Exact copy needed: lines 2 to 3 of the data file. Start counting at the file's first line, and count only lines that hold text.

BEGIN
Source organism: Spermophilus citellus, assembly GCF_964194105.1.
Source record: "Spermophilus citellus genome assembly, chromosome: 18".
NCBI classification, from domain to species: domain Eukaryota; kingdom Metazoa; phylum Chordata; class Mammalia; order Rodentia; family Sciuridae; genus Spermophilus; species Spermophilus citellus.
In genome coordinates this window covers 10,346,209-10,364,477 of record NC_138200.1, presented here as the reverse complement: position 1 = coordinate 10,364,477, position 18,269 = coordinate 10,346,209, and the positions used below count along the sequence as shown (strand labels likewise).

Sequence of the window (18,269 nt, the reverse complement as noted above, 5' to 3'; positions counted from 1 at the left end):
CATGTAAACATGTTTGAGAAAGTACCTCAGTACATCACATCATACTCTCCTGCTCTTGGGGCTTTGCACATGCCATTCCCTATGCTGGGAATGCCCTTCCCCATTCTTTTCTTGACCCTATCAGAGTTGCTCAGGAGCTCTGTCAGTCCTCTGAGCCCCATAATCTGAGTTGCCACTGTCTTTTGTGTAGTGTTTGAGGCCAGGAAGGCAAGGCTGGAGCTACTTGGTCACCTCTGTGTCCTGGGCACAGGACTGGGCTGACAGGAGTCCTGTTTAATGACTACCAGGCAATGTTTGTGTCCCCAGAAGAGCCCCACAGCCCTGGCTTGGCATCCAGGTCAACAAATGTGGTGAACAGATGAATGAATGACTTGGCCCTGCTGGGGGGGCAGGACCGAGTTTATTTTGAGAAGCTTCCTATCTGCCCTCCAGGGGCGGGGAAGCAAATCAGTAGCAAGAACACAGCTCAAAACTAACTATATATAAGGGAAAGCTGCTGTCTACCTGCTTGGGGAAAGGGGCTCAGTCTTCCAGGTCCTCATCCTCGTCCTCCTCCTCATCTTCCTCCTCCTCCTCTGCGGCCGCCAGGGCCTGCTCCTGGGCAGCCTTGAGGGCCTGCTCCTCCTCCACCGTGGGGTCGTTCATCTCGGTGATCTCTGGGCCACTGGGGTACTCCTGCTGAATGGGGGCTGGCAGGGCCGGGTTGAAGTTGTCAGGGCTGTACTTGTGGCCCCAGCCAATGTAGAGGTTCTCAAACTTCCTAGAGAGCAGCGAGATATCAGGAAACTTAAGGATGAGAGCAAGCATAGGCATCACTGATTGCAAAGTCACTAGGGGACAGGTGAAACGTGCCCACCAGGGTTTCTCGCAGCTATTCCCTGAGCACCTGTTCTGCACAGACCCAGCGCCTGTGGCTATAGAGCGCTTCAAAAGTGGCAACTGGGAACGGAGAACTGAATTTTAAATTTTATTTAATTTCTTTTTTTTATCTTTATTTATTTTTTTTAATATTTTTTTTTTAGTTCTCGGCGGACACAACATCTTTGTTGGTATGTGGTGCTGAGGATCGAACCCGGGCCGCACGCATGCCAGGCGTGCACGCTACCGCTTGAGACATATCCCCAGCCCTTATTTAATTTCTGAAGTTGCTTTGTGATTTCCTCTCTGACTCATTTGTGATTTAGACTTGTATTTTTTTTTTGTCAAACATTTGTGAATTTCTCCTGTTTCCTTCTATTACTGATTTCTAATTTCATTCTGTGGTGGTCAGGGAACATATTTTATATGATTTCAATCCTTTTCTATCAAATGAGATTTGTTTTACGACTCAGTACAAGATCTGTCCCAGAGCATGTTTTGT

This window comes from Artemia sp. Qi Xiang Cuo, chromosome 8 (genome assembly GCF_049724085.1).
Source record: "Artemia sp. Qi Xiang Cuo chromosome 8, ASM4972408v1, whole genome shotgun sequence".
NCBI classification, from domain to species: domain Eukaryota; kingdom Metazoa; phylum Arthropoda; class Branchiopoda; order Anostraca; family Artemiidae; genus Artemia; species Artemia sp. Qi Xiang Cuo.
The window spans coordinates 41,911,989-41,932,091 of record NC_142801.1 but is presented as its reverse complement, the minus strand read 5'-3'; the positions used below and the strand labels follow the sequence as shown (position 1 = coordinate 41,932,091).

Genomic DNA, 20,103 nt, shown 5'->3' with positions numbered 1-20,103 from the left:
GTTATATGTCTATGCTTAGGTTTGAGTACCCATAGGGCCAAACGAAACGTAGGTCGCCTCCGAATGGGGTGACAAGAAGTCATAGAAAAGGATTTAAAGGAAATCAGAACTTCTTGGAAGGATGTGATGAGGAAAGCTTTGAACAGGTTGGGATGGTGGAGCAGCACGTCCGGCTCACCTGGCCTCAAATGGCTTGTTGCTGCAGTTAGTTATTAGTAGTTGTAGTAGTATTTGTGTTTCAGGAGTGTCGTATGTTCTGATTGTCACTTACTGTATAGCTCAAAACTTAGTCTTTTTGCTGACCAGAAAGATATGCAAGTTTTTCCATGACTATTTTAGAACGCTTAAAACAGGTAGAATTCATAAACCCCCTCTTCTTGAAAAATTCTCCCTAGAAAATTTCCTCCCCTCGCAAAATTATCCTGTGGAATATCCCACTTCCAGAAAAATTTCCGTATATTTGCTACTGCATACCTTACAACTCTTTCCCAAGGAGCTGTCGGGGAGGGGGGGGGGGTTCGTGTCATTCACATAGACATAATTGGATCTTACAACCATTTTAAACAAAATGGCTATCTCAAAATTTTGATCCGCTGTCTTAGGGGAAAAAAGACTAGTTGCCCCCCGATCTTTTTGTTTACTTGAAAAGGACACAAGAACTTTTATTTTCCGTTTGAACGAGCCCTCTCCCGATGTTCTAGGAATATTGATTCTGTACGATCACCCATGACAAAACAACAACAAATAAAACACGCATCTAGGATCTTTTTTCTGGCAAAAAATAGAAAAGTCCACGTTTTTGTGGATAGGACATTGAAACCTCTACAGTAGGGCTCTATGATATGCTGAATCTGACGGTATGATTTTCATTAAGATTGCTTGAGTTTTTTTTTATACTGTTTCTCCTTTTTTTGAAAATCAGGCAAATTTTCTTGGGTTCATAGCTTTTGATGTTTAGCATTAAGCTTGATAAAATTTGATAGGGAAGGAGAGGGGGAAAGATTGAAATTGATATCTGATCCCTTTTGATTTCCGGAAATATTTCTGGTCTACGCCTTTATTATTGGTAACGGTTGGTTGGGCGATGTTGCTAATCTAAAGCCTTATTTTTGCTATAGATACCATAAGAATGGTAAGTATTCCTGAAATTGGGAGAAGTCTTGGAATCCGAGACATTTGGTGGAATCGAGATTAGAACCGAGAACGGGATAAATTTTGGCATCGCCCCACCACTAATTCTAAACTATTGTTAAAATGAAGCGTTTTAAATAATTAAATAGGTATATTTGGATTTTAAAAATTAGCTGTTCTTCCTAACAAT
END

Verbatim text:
Source record: "Spermophilus citellus genome assembly, chromosome: 18".
NCBI classification, from domain to species: domain Eukaryota; kingdom Metazoa; phylum Chordata; class Mammalia; order Rodentia; family Sciuridae; genus Spermophilus; species Spermophilus citellus.